What Do William Gladstone and Little Big Man Have in Common?

I don’t get it, these coincidences with no significance always happening to me.

Allow me to illustrate from today’s events.

Around noon, I hefted my copy of Roy Jenkins’s biography of William Gladstone from the shelf, with the vague intention of reading some portion of its 698 pages. As if this would not be enough to occupy the few moments I could spare, it occurred to me that I might also refresh my memory of what Susan Wise Bauer says about reading biography, in her book The Well-Educated Mind.

Book Cover-Roy Jenkins-William GladstoneBook Cover-Susan Wise Bauer-Well-Educated MindBook Cover-Thomas Berger-Little Big Man

Not only had I forgotten what Bauer says about biography, I had forgotten that she doesn’t say anything about biography as such. Rather, she has a chapter on reading autobiography. And her guidelines are fairly specific to this sub-genre, with only limited application to biography in general. Still, my wandering eye surveyed the pages on autobiography. In there, she recommends several worthy examples. Among them is Mary Rowlandson’s The Narrative of the Captivity and Restoration (1682). This autobiography Bauer calls a “captivity narrative,” as if this is a recognized sub-species of the genre. This was news to me, but it was plausible.

This evening—mind you, this was several hours later the same day—I was relaxing with a different book. I had ordered Thomas Berger’s novel Little Big Man and it arrived with today’s junk mail. Naturally, I began with the Introduction by Brooks Landon. It is mercifully short, so getting to the first page of the novel itself was relatively pain-free.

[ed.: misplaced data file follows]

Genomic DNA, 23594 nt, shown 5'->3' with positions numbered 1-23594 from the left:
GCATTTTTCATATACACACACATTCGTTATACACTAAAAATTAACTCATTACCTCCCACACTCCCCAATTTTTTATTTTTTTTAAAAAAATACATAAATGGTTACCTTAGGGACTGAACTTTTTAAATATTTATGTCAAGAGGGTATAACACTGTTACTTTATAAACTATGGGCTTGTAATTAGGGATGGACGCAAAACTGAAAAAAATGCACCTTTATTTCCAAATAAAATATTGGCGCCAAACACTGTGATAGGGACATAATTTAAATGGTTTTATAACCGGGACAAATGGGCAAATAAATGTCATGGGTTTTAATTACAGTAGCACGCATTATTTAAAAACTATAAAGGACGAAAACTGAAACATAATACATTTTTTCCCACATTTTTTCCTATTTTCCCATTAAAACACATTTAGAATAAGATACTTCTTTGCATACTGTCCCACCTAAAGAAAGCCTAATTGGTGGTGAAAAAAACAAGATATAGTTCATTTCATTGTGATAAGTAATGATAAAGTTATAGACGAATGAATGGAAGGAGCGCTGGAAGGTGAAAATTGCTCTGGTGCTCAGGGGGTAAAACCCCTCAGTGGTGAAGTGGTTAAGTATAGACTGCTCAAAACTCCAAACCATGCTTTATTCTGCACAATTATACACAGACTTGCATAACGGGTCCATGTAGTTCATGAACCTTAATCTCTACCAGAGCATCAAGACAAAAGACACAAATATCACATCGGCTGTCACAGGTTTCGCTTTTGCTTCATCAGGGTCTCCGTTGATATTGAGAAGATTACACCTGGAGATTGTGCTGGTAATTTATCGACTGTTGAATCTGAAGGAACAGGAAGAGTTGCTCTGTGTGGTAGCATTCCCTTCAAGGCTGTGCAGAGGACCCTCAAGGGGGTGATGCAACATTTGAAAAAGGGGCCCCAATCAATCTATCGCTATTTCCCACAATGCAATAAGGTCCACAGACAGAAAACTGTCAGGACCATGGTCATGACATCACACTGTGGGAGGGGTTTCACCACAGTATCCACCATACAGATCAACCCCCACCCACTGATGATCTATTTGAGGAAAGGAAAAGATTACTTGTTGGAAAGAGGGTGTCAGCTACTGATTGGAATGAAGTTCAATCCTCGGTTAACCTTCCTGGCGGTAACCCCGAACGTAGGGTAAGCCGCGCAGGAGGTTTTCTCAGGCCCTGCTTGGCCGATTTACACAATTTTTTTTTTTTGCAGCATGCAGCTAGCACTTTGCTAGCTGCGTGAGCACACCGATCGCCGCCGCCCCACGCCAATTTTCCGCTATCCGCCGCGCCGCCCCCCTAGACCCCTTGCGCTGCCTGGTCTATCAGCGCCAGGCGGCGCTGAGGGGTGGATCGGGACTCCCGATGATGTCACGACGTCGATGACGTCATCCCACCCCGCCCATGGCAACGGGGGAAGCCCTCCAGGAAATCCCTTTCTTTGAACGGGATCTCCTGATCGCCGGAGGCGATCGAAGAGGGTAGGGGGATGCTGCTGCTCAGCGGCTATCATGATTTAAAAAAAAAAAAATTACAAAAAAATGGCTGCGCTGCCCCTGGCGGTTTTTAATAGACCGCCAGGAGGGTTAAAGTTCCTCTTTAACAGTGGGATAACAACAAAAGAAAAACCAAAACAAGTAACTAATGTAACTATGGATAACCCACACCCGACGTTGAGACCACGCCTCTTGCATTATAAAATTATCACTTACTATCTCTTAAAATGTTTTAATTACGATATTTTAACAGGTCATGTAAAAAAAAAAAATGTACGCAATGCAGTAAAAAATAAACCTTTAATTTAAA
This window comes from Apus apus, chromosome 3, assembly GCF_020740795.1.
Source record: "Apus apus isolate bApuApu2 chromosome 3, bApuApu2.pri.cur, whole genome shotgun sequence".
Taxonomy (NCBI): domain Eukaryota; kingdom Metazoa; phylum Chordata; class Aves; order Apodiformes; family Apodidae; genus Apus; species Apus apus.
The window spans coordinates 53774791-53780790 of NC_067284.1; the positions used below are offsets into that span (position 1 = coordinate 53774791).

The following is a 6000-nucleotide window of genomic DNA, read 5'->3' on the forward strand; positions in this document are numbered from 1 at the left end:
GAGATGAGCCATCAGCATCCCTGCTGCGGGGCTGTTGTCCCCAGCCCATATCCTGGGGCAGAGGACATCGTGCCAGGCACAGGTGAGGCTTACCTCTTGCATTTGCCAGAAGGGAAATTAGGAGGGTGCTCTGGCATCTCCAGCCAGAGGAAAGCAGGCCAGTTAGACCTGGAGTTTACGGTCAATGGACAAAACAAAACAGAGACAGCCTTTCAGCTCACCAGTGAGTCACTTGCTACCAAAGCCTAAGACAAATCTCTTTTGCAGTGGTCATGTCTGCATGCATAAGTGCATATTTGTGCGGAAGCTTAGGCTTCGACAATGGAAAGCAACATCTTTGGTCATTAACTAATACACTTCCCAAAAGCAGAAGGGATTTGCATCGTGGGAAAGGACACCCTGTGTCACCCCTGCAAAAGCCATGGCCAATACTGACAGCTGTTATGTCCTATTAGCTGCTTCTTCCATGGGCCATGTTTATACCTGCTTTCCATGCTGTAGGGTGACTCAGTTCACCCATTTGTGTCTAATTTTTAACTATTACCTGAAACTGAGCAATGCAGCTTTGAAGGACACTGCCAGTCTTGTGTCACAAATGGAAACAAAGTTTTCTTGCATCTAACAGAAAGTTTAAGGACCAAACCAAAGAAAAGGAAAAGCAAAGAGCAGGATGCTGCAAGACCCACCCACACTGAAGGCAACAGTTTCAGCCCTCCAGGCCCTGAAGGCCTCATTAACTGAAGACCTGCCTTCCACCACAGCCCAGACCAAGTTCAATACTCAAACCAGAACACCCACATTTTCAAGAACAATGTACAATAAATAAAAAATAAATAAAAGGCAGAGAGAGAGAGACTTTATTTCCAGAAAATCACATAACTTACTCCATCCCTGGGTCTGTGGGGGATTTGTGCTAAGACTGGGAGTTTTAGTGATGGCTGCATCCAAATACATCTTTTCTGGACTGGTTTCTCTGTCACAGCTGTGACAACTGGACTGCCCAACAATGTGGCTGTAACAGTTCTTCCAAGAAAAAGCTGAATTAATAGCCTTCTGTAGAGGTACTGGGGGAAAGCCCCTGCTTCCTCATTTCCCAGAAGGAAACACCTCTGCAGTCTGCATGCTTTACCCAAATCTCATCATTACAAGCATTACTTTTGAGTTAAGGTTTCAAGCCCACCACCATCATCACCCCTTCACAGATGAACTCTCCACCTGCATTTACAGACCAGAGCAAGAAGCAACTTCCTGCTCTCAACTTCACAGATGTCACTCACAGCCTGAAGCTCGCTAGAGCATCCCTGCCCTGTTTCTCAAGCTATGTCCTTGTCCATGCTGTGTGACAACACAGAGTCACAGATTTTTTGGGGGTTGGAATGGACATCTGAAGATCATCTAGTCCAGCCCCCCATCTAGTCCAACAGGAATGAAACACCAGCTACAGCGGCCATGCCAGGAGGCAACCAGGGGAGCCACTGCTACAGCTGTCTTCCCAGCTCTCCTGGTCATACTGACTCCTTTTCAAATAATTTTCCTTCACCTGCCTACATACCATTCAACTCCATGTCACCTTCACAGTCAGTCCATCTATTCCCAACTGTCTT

But now I come to the coincidence that occasions this post.

It was entirely coincidental when I read Brooks Landon’s opinion that this novel is “a literal model of the traditional ‘captivity narrative'” (page xvi).

There it was again—”captivity narrative”—twice in one day, with no recollection of prior encounters with the term. Certainly, the term is not (or was not) a part of my active vocabulary. So why, with no real familiarity of the term, did I encounter two uses of it in such a disconnected sequence of events, in two books, one a work of non-fiction and the other a novel—all within the space of a few hours?

What difference does it make? you ask. But that’s the point, you see. It makes no difference. It just happened. It was a coincidence of no consequence!

But coincidences often are thought to be consequential just in the nature of the case. And so it is doubly puzzling that inconsequential coincidences should happen so often.


In Memoriam—John Hick (1922-2012)

John Hick, the eminent scholar in the world of religion, died at the age of 90 on Thursday, February 9, 2012. Many will mourn the loss of this gentle man and incisive thinker. But we will also count ourselves blessed to have known him, and celebrate his work among us for so many decades of fruitful scholarship.

I first met John Hick in 1985 or 1986 following a lecture he delivered at the Claremont Colleges, in southern California. I had just written my M.A. thesis (for Gonzaga University) on his treatment of the problem of evil. When I shared this with him, he said he would be interested in reading it. After he had read it, he wanted to meet. So we scheduled a get-together at the colleges and talked about my project. I will always remember two things he said to me at this meeting. The first thing he said, once we got down to business, was that, in my exposition of his position, I had gotten it right. He added that this was unusual for critics of his various views. This put me at ease immediately. We may have met for an hour. Toward the end John asked me what plans I had for publishing my thesis. I had no plans. But John urged me to seek a publisher for it, and offered his assistance.

This was indeed an auspicious beginning to a long-term friendship with one of the world’s foremost religious scholars of the 20th century. It led, eventually, to the publication of my first book, Evil and the Evidence for God: The Challenge of John Hick’s Theodicy (Temple University Press, 1993), with an Afterword by John himself.